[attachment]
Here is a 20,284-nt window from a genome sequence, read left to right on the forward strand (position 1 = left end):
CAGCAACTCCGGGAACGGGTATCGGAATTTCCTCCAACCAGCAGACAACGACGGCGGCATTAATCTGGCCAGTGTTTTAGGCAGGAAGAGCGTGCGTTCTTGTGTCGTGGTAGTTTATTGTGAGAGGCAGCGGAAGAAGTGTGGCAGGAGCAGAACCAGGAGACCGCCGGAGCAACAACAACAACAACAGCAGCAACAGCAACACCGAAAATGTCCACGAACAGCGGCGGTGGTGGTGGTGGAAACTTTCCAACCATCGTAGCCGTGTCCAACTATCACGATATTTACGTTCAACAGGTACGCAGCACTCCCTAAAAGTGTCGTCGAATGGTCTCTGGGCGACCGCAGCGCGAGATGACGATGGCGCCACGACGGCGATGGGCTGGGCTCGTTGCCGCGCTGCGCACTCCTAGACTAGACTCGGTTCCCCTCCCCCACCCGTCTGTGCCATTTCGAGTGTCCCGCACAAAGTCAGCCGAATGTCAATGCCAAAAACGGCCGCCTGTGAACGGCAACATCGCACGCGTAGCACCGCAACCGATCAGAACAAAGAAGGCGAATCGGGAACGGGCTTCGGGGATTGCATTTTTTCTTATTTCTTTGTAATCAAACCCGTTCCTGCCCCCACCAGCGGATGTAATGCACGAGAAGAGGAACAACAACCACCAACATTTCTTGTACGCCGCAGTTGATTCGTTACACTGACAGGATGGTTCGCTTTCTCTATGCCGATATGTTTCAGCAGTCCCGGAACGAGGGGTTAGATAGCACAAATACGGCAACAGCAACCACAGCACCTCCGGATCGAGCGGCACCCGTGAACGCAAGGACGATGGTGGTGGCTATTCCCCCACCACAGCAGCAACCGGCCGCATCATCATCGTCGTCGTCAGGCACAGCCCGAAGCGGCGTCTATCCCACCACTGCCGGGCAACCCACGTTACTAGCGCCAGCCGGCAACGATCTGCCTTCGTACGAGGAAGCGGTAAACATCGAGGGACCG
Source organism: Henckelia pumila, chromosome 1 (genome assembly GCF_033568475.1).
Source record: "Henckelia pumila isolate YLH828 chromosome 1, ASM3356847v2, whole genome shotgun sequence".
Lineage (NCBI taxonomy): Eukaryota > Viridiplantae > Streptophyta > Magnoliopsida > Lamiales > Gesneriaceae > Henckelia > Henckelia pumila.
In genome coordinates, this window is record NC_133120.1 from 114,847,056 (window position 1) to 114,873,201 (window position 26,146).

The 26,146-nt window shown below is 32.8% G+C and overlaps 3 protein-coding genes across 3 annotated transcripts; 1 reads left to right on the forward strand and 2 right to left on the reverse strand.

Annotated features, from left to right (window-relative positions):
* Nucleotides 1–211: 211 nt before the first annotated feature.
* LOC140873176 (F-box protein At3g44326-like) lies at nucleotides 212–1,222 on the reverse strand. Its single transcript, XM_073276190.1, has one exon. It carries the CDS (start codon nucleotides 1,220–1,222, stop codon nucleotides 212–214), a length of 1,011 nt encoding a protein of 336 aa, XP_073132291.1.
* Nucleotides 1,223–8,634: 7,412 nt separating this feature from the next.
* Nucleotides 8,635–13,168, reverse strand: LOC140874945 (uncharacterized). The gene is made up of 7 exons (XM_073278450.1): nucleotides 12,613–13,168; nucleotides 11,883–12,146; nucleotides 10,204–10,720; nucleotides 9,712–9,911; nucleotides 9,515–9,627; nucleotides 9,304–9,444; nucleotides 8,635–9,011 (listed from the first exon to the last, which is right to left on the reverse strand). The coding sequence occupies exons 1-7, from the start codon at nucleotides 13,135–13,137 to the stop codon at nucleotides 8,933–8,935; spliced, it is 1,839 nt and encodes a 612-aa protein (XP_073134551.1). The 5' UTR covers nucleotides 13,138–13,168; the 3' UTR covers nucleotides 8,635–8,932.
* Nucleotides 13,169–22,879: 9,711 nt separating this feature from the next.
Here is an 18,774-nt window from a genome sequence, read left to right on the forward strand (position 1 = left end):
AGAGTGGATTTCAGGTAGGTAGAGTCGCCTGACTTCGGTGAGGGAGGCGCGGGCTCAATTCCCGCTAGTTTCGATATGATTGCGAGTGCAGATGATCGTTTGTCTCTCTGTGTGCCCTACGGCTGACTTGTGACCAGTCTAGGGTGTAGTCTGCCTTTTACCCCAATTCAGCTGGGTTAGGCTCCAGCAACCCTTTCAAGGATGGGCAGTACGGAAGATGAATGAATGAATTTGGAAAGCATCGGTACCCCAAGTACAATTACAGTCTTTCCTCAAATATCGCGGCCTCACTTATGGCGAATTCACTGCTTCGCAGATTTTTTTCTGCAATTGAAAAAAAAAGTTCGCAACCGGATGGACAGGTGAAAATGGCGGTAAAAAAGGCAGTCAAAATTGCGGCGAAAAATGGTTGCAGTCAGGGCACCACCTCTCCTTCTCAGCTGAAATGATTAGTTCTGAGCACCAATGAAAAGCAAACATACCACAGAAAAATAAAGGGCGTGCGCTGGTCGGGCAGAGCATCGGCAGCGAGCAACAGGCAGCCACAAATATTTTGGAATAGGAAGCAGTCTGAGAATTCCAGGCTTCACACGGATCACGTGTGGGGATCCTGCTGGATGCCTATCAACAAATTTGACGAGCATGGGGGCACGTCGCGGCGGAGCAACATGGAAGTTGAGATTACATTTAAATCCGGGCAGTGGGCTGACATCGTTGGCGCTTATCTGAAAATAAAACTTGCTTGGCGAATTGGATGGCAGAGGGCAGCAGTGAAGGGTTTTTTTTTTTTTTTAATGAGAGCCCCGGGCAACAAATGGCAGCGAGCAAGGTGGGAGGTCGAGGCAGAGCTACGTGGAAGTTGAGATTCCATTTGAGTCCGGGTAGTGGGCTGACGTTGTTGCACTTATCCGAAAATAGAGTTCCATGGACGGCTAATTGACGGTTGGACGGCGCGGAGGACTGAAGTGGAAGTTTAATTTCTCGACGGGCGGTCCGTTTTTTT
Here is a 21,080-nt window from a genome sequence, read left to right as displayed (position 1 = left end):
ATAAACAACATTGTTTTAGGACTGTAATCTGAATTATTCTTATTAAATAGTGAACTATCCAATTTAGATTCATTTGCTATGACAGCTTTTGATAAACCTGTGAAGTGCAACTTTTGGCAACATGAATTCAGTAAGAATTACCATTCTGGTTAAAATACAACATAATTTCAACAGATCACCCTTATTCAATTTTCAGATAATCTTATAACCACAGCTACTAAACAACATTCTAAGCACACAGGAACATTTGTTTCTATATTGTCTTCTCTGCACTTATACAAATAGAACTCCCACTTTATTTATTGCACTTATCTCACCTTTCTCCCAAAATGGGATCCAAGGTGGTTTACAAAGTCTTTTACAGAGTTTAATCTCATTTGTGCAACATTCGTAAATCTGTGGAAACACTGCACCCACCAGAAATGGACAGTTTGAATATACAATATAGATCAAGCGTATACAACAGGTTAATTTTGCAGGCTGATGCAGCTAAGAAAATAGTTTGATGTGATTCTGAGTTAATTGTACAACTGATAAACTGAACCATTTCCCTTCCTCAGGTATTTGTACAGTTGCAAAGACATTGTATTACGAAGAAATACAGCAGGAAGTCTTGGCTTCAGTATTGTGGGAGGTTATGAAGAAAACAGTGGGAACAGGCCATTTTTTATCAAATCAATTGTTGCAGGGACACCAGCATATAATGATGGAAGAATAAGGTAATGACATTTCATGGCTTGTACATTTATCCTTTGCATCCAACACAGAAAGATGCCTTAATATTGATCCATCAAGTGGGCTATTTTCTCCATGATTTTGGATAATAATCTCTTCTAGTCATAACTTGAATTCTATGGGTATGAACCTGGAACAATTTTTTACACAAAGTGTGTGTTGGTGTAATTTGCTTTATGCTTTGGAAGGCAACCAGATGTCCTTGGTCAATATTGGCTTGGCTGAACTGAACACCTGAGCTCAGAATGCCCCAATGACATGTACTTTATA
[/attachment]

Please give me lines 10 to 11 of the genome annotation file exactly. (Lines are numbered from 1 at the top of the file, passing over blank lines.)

* LOC140873176 (F-box protein At3g44326-like) lies at nucleotides 212–1,222 on the reverse strand. Its single transcript, XM_073276190.1, has one exon. It carries the CDS (start codon nucleotides 1,220–1,222, stop codon nucleotides 212–214), a length of 1,011 nt encoding a protein of 336 aa, XP_073132291.1.
* Nucleotides 1,223–8,634: 7,412 nt separating this feature from the next.